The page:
Brustein also wrote Shlemiel the First, based on the stories of Isaac Bashevis Singer and set to traditional klezmer music, which was directed and choreographed by David Gordon. After the original presentation in 1994 at ART and in Philadelphia at the American Music Theatre Festival, which co-produced the show, Shlemiel the First was revived several times in Cambridge and subsequently played at the Lincoln Center Serious Fun Festival, the American Conservatory Theatre in San Francisco, the Geffen Playhouse in Los Angeles, as well as touring theatres in Florida and in Stamford, Connecticut. The play has also been produced at Theater J in Washington, DC. Shlemiel the First comes to Peak Performances @ Montclair State University in Montclair, NJ, in January 2010.  His short plays Poker Face, Chekhov on Ice, Divestiture, AnchorBimbo, Noises, Terrorist Skit, Airport Hell, Beachman’s Last Poetry Reading, and Enter William Shakespeare were all presented by the Boston Playwrights' Theatre.  Brustein is also the author of Doctor Hippocrates is Out: Please Leave a Message, an anthology of theatrical and cinematic satire on medicine and physicians, commissioned by the Institute for Healthcare Improvement for its 2008 convention in Nashville.  He was inducted into the American Theatre Hall of Fame in 2002.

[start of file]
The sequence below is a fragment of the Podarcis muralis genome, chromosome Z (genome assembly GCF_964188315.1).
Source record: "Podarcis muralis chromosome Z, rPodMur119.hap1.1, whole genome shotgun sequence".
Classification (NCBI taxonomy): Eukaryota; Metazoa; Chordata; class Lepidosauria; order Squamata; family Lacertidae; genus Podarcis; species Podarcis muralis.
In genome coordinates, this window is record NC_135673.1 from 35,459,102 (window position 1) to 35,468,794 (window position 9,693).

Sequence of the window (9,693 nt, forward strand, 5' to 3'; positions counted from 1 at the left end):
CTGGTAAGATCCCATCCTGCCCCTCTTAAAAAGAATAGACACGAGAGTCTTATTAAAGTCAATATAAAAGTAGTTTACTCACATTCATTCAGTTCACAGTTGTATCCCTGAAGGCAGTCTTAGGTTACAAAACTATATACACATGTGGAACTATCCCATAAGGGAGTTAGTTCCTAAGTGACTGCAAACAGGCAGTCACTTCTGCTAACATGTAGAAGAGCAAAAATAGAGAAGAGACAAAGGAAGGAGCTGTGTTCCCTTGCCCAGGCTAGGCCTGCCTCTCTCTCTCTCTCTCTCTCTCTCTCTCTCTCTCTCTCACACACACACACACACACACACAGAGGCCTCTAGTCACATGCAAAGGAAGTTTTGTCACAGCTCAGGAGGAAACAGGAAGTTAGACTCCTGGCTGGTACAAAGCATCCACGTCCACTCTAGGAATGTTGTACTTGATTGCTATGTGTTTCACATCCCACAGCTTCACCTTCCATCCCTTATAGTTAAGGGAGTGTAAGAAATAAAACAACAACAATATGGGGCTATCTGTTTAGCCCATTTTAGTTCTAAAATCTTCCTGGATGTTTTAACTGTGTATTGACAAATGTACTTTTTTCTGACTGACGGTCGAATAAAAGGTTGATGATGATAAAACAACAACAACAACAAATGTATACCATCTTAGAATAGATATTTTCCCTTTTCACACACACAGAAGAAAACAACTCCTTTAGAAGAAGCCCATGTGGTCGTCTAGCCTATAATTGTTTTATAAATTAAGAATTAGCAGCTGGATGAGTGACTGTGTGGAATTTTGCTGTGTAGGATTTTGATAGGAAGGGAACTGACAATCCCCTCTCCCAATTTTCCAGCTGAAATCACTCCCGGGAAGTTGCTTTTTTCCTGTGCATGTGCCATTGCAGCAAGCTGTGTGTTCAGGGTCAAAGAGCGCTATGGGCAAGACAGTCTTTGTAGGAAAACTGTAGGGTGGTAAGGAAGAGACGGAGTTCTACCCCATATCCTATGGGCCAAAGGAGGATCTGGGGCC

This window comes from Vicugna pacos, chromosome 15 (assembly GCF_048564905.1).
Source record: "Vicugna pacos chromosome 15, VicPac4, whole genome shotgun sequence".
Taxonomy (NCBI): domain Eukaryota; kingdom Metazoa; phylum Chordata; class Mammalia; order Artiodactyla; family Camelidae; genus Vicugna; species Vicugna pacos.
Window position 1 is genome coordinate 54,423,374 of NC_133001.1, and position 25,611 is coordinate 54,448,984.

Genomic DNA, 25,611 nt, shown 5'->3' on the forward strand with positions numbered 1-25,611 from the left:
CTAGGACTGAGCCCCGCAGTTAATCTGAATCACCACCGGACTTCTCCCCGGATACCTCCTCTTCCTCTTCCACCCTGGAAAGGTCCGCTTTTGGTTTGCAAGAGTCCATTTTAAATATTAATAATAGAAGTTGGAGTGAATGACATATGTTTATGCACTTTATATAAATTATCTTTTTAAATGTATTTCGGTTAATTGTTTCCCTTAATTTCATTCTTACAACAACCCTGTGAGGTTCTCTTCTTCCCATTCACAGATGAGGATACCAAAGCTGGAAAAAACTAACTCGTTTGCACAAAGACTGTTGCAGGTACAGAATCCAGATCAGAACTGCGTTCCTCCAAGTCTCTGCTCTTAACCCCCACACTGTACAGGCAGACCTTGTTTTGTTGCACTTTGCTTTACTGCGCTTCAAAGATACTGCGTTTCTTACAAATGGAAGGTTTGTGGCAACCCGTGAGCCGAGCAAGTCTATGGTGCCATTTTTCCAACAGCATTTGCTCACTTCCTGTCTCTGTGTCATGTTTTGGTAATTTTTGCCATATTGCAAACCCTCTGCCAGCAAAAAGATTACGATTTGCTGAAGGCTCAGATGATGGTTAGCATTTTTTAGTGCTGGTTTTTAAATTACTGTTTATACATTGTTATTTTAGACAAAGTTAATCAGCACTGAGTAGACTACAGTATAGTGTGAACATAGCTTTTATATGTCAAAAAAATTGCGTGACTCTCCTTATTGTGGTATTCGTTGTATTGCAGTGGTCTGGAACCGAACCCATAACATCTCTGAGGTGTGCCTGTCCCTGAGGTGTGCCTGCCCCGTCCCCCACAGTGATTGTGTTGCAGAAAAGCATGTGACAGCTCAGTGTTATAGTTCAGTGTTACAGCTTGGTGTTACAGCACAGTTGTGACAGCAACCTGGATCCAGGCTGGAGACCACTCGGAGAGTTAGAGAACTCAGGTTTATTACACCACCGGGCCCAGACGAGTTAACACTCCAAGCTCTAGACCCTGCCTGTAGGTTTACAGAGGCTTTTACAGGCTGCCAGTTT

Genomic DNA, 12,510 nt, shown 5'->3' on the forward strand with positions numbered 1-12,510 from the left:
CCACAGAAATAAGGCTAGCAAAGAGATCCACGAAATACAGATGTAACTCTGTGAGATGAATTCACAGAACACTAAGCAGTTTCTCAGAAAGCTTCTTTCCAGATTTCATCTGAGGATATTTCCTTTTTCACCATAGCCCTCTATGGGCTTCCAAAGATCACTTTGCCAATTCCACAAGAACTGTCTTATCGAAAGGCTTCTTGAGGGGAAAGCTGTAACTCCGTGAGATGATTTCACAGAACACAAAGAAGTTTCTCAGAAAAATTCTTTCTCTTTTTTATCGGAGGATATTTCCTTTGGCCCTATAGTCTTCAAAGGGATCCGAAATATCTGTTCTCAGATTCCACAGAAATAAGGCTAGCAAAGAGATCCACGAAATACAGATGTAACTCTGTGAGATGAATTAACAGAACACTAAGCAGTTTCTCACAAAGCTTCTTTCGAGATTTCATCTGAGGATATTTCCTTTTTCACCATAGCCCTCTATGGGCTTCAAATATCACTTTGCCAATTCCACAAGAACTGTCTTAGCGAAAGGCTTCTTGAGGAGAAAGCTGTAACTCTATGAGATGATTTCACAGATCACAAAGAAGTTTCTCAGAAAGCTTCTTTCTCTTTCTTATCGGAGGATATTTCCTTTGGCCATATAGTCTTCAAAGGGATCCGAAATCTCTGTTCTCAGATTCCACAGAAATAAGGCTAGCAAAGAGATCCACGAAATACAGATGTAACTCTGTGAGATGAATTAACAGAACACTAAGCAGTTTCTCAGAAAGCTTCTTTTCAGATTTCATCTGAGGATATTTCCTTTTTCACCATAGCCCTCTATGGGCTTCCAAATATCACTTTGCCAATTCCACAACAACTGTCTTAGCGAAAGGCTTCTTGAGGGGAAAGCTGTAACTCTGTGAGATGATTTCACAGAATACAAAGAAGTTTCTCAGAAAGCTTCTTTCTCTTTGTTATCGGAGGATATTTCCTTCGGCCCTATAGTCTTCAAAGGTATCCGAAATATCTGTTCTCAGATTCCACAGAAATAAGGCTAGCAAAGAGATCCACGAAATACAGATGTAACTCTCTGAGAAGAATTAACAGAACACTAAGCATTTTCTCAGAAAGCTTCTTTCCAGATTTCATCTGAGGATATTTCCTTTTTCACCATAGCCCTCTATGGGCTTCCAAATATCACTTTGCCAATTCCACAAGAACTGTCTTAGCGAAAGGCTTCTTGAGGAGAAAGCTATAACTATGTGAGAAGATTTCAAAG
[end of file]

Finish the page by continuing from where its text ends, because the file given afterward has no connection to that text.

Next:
Brustein is a former professor of English at Harvard University (now a Senior Research Fellow), Distinguished Scholar in Residence at Suffolk University in Boston, the drama critic for The New Republic, and former dean of the Yale School of Drama. In 2003 he served as a Senior Fellow with the National Arts Journalism Program at Columbia University, and in 2004 and 2005 was a senior fellow at the National Endowment for the Arts' Arts Journalism Institute in Theatre and Musical Theatre at the University of Southern California

He was the founding director of the Yale Repertory Theatre and the American Repertory Theater and served for twenty years as director of the Loeb Drama Center, where he founded the American Repertory Theater/Moscow Art Theater Institute for Advanced Theater Training at Harvard University. He retired from the artistic directorship of ART in 2002 and now serves as Founding Director and Creative Consultant. He is also a regular blogger for the Huffington Post and the Open University.